Marco Rubio did something in his speech which I endorse wholeheartedly … he tried to make an impact on his own little corner of the world … encouraging positive friction for enlightened conflict.

 

 

Marco Rubio had a stellar enlightened conflict moment … and more people should see it and listen.

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“Enlighten the people, and tyranny and oppressions of body and mind will vanish like evil spirits at the dawn of day.”

Thomas Jefferson

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wearable technology and everyday schmucks

October 28th, 2016

A19D55 COMPUTER CIRCUIT BOARD WITH BINARY CODE

 

 

“… technology companies want us to think that by engaging in self-monitoring and self-care practices using wearable wireless technologies we will be empowered to “take control” of our health.

“These apps and devices also sometimes ‘push’ or coerce us into using such technologies in the interests of other actors and agencies”, raising questions about their potential for “economic and social discrimination”.

 

—-

Deborah Lupton, a sociologist who has made a critical study of the digihealth market.

 

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Well.

 

strategy think anger angry business ideas filterI am not a sociologist and I am not a wearable technology expert.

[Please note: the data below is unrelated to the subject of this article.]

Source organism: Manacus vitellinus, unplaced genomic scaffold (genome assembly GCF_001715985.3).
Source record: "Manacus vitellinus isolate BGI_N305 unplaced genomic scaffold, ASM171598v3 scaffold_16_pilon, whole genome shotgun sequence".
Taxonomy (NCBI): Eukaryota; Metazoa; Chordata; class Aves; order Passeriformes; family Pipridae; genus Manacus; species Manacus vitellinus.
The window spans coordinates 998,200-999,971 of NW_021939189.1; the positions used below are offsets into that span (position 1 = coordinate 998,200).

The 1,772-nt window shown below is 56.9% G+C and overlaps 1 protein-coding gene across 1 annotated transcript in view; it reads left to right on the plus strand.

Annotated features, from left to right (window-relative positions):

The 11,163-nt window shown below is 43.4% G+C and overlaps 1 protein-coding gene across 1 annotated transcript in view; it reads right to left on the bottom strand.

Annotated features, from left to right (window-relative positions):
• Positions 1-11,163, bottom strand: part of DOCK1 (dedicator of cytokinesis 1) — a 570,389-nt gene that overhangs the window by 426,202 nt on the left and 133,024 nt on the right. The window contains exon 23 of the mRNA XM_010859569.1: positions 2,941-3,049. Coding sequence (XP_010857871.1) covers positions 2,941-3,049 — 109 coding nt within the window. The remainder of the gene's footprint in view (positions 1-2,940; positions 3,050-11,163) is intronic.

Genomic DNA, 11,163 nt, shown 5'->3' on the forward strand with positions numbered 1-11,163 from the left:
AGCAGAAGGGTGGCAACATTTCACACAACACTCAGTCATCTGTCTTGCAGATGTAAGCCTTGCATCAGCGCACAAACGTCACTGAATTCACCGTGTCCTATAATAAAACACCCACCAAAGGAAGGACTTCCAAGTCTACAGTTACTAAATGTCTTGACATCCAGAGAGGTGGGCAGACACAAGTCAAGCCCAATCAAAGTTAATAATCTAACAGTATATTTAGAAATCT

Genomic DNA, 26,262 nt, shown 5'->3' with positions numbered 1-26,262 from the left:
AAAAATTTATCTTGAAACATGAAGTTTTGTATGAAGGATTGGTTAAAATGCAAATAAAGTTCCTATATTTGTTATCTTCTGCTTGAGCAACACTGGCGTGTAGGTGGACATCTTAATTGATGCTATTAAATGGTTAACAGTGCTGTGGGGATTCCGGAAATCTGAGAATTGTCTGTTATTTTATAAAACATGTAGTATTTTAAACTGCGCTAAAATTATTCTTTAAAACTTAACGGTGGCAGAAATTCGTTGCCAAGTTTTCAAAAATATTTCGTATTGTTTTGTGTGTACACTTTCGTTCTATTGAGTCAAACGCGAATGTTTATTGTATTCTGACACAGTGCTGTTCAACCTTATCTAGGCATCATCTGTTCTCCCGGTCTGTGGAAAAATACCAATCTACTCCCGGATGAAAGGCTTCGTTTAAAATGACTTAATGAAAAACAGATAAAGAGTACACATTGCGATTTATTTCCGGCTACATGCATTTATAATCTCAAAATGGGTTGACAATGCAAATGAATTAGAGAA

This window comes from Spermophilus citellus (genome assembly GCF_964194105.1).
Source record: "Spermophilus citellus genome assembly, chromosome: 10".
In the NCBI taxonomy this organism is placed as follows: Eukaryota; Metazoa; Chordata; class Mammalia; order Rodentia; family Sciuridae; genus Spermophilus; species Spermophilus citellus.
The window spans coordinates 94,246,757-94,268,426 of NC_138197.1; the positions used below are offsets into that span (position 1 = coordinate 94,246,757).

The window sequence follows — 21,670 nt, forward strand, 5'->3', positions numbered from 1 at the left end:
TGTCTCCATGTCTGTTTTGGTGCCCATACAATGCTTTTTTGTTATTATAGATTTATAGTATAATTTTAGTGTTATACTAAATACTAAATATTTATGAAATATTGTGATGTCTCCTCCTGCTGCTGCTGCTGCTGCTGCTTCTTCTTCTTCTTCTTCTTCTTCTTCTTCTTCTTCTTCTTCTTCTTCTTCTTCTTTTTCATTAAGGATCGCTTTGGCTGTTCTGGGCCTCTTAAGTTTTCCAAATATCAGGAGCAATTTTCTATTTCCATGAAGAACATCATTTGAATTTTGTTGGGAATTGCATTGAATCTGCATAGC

And, yet, for some reason I find myself in another discussion where I have been asked about some futuristic type stuff including:

 

What do I think will be the future of healthcare?

 

What do I think about artificial intelligence and the workplace?

 

What do I think about tomorrow’s business organizational model?

 

What do I think about 3D printing and its effect on manufacturing?

 

What do I think about Wall Street and the overall financial industry

 

What do I think about globalization and its effect on individual country’s business ,and jobs>

 

What do I think about the young <in business, in education, in critical thinking>?

 

And.

 

Now … what do I think about wearable technology.

 

Let me be clear.

 

At best … I am 50% right on thinking thru innovations success <maybe the last I got right was the double edged razor>.

At best … I am 50% right on thinking thru the future of entire industries.

 

But … that doesn’t mean I do not have an opinion … and I do know some things about people’s behavior and what they like and dislike <from a usage standpoint> … so here goes on wearable technology.

 

I read somewhere that 2014 was greeted as ‘the Year of the Wearable.’

 

Well.

 

That’s a little over-the-top nuts to me.